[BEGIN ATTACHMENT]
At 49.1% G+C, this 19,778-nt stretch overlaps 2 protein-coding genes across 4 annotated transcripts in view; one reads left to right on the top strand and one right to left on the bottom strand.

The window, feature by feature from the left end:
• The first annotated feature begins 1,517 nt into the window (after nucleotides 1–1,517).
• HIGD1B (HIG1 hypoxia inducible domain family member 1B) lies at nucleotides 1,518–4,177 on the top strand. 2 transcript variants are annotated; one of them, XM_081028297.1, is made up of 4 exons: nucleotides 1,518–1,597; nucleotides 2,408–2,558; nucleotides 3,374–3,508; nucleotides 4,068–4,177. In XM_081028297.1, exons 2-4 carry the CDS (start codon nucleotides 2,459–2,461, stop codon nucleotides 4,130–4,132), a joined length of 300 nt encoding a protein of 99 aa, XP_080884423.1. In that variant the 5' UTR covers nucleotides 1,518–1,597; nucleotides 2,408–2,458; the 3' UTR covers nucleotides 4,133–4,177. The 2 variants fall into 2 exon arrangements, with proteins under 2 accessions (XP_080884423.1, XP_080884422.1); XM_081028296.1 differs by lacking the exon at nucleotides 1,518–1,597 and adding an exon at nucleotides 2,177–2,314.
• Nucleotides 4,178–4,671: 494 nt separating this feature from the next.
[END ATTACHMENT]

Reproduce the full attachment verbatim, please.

At 49.1% G+C, this 19,778-nt stretch overlaps 2 protein-coding genes across 4 annotated transcripts in view; one reads left to right on the top strand and one right to left on the bottom strand.

The window, feature by feature from the left end:
• The first annotated feature begins 1,517 nt into the window (after nucleotides 1–1,517).
• HIGD1B (HIG1 hypoxia inducible domain family member 1B) lies at nucleotides 1,518–4,177 on the top strand. 2 transcript variants are annotated; one of them, XM_081028297.1, is made up of 4 exons: nucleotides 1,518–1,597; nucleotides 2,408–2,558; nucleotides 3,374–3,508; nucleotides 4,068–4,177. In XM_081028297.1, exons 2-4 carry the CDS (start codon nucleotides 2,459–2,461, stop codon nucleotides 4,130–4,132), a joined length of 300 nt encoding a protein of 99 aa, XP_080884423.1. In that variant the 5' UTR covers nucleotides 1,518–1,597; nucleotides 2,408–2,458; the 3' UTR covers nucleotides 4,133–4,177. The 2 variants fall into 2 exon arrangements, with proteins under 2 accessions (XP_080884423.1, XP_080884422.1); XM_081028296.1 differs by lacking the exon at nucleotides 1,518–1,597 and adding an exon at nucleotides 2,177–2,314.
• Nucleotides 4,178–4,671: 494 nt separating this feature from the next.